My job was to separate clothes from the people what were with our transport when they went to the gas chambers. They brought the clothes back, and we have to separate the things. (That’s) how I found out. When I came to work and I start to separate the clothes what they brought in, I found the clothes from my brother, his pictures and everything he had with him.
Former Polish prisoner of war deported to Sobibor in 1942
During the course of this evening’s program I read excerpts like the one above from Witness: Voices from the Holocaust.
In the introduction for tonight’s program I talk about how certain names, places and things whether they be real or fictional have become iconic. I list names like Elvis, Sherlock Holmes, Napoleon, Abraham Lincoln and Alexander. Then added places and things like Golgotha, Transylvania, The World Trade Center, Auschwitz, Treblinka and the number…six million.
The good thing about becoming iconic is that when you say a name like Auschwitz you needn’t explain what it is–everyone knows what you mean. The bad thing about an icon is that it has become symbol. In the case of concentration camps there is the danger that the torture, the beatings, the starvation, the murders, the inhuman treatment will be replaced by symbols…a shorthand. That’s why books like Witness:Voices from the Holocaust and photographic exhibitions like Sylvia: Auschwitz, Birkenau, Majdanek, and Treblinka are so vitally important. They keep us in touch with the reality of the horror.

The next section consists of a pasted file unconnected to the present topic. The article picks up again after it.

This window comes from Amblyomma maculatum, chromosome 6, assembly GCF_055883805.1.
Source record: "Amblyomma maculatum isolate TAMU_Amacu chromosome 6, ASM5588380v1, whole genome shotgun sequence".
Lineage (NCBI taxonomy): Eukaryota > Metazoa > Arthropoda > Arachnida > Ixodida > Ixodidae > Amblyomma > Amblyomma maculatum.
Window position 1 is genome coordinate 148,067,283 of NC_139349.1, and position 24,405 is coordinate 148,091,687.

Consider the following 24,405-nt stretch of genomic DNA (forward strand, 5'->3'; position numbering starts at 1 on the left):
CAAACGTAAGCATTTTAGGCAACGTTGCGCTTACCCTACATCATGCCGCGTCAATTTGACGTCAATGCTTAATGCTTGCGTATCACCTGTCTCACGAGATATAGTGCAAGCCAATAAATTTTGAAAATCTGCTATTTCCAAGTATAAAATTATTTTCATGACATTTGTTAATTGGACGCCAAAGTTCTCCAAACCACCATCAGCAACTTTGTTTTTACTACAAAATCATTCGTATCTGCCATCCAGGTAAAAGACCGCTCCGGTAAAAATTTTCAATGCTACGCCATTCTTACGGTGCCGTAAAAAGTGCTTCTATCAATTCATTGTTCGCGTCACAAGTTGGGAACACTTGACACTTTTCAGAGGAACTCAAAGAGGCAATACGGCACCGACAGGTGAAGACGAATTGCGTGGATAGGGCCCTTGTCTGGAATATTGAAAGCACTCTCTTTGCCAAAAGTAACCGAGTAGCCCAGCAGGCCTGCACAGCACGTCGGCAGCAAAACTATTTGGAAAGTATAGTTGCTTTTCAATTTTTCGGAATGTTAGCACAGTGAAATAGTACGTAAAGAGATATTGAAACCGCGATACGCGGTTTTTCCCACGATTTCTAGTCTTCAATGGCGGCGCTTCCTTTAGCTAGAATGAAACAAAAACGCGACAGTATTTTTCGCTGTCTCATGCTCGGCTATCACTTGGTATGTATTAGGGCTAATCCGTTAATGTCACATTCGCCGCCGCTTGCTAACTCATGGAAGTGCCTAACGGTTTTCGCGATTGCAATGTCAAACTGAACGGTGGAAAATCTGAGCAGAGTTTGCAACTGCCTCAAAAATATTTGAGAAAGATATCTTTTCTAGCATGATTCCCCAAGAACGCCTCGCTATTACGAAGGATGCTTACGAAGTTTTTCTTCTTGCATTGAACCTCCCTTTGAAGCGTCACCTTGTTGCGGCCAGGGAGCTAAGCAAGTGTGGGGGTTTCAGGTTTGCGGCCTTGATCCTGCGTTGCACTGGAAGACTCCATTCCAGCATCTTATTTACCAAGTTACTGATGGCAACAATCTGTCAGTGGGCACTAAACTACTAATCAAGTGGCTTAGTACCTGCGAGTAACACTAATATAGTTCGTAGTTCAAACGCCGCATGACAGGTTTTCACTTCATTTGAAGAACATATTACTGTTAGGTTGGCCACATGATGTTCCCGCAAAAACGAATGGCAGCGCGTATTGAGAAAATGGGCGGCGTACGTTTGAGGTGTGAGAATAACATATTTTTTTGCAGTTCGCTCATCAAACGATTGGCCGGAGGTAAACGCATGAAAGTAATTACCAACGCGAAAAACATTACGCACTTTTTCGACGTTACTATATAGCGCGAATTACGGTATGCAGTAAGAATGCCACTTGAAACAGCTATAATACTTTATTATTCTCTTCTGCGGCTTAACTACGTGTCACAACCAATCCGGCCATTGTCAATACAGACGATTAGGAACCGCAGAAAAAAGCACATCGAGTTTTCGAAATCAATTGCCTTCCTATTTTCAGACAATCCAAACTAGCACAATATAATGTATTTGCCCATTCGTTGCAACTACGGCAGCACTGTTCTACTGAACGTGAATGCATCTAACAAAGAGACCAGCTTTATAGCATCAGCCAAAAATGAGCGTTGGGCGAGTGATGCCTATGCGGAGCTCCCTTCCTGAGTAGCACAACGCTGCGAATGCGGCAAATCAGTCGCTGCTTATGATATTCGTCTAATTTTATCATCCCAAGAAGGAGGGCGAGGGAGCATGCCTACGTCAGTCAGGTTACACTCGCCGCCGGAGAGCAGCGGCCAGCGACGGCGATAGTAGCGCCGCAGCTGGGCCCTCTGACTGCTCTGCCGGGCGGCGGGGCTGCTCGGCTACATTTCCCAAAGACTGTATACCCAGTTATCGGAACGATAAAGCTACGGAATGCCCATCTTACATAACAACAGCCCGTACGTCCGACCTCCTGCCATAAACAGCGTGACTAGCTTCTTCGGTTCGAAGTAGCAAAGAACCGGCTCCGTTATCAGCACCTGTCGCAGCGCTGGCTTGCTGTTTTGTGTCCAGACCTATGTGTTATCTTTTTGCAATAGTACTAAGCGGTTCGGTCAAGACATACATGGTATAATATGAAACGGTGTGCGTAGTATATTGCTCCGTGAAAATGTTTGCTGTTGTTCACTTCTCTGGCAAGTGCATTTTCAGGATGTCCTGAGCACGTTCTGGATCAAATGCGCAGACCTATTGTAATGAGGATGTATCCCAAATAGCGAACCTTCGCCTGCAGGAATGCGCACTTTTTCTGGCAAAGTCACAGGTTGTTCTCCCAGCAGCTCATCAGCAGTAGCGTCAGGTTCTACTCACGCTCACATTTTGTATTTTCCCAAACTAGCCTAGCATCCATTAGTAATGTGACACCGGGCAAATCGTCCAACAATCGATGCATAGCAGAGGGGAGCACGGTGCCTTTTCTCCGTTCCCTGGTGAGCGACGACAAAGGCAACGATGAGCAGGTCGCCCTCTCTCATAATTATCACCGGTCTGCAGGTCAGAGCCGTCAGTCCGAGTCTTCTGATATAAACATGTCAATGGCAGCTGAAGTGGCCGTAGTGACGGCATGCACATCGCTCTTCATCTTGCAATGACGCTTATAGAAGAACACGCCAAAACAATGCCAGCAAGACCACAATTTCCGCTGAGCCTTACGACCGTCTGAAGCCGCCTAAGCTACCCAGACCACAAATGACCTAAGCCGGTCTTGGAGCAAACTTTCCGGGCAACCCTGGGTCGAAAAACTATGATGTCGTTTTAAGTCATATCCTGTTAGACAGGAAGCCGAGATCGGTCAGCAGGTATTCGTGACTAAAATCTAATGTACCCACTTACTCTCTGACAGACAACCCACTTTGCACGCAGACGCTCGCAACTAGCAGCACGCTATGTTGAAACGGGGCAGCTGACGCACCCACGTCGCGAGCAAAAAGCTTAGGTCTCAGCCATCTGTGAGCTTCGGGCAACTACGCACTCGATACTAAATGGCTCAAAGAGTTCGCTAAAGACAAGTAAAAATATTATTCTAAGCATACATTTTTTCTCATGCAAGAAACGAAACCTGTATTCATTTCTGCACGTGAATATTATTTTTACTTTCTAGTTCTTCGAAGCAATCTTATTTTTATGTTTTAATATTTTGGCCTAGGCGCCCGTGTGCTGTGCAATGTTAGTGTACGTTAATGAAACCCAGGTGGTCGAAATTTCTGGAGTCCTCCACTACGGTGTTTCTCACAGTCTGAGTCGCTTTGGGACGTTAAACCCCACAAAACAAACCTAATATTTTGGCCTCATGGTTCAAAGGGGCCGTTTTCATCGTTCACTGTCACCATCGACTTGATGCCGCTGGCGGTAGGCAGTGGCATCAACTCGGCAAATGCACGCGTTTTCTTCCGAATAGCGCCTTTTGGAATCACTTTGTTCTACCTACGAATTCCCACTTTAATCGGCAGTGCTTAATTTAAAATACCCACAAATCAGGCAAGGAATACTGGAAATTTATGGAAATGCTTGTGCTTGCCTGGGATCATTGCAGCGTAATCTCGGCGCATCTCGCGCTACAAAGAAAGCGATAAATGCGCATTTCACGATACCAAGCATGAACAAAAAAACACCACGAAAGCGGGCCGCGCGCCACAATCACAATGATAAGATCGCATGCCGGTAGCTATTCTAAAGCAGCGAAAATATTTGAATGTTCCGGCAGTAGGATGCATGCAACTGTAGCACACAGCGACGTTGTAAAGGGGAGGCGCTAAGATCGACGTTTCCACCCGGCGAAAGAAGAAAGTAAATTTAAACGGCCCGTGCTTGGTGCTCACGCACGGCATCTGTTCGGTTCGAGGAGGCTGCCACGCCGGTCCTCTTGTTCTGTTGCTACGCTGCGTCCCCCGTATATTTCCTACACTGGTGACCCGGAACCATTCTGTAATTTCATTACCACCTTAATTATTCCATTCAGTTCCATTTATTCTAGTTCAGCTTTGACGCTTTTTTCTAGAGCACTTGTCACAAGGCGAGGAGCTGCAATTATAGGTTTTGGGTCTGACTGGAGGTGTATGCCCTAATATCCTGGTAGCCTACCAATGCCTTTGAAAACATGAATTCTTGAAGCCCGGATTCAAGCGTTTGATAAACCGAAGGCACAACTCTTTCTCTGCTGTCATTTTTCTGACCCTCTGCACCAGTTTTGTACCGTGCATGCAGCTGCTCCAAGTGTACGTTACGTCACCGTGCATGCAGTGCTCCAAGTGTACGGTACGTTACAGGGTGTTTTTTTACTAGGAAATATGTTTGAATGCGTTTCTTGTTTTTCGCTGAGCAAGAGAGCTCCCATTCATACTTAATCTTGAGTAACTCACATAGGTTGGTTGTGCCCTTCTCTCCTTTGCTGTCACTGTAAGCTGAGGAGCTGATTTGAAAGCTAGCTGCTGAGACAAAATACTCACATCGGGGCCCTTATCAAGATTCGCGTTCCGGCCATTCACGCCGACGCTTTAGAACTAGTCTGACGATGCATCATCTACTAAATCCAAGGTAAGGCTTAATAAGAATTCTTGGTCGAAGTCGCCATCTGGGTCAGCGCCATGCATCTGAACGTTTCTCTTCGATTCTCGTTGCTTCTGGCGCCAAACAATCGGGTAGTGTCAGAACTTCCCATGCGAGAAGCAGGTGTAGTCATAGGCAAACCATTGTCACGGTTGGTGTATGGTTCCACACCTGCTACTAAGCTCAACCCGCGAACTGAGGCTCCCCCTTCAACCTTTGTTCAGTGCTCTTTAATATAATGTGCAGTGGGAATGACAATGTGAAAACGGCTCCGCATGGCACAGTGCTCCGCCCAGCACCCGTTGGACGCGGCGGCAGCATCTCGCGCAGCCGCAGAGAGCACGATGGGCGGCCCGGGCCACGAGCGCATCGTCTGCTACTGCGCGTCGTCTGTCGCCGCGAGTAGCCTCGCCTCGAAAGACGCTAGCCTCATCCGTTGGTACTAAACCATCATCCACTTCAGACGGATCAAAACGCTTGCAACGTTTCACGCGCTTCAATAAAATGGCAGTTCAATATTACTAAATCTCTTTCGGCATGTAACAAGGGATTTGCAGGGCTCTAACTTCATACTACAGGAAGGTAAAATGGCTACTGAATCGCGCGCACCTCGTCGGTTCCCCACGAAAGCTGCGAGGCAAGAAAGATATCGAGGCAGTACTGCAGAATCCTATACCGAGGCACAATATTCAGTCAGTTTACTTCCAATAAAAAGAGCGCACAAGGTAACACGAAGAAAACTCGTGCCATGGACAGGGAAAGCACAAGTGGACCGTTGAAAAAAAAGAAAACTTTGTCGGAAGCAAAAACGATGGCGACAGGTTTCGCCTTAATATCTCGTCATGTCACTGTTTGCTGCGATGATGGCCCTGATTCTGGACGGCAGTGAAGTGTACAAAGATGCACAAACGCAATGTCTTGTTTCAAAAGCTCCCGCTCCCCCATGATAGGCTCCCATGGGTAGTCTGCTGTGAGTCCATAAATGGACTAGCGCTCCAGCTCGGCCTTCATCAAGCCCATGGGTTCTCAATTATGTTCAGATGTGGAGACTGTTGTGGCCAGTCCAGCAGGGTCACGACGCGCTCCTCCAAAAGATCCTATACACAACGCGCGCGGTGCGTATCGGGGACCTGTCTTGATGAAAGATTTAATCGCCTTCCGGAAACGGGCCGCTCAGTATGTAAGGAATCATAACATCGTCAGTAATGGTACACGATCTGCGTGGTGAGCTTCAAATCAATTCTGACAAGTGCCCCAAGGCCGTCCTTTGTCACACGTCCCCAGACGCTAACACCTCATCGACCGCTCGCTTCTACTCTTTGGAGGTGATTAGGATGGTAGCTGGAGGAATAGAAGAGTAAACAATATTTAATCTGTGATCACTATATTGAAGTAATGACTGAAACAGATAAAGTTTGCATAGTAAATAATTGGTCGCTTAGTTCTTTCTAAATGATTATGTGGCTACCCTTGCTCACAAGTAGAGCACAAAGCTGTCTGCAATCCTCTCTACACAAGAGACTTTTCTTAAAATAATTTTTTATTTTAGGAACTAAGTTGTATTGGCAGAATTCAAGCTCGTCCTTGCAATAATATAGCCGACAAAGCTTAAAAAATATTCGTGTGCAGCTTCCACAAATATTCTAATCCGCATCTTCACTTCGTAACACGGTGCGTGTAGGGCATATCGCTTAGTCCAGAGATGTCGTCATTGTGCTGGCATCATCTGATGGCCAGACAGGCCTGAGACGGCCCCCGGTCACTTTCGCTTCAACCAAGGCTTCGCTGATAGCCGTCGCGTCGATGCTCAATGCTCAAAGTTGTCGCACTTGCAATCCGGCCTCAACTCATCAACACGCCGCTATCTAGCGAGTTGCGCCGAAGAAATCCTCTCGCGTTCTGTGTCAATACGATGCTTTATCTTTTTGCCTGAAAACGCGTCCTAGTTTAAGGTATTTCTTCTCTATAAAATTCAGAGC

It was people–living people. People who breathed and bleed who were taken to these places. Many–MOST–who never returned. And let it be remembered it wasn’t six million but possibly more than twice that number–if you include the people with disabilities, the homosexuals, the Romani, and all the others the nazi considered enemies or inferior–who went and never came back.
Yesterday marked the commemoration of International Holocaust Remembrance Day a pure and noble event to be sure but let’s not let it become the remembrance of “six million” or “twelve million” or “seventeen million”. No, let us remember Chaim E. who discovered his brother had been exterminated when he “processed” his brother’s belongings. Let us remember Helen K. who held her sister-in-law in her arms till she was stiff and cold with the rigor of death. Let us remember Arnold C. who, at age 11, Mengele slapped and called a liar because he swore he was 14 thus saving himself while his friends of the same age were taken to the gas chambers. Let us remember Sylvia, Viktor Koen’s grandmother, who survived while her family perished. Remember Sylvia, who watched her little sister, Ida, die in the bunk beneath her.
For more photos from and information about the exhibition Sylvia: Auschwitz, Birkenau, Majdanek, and Treblinka please see the previous entry.
Photos by Viktor Koen
Transport ticket available from: Creative Commons Attribution ShareAlike 3.0 Germany License (CC-BY-SA)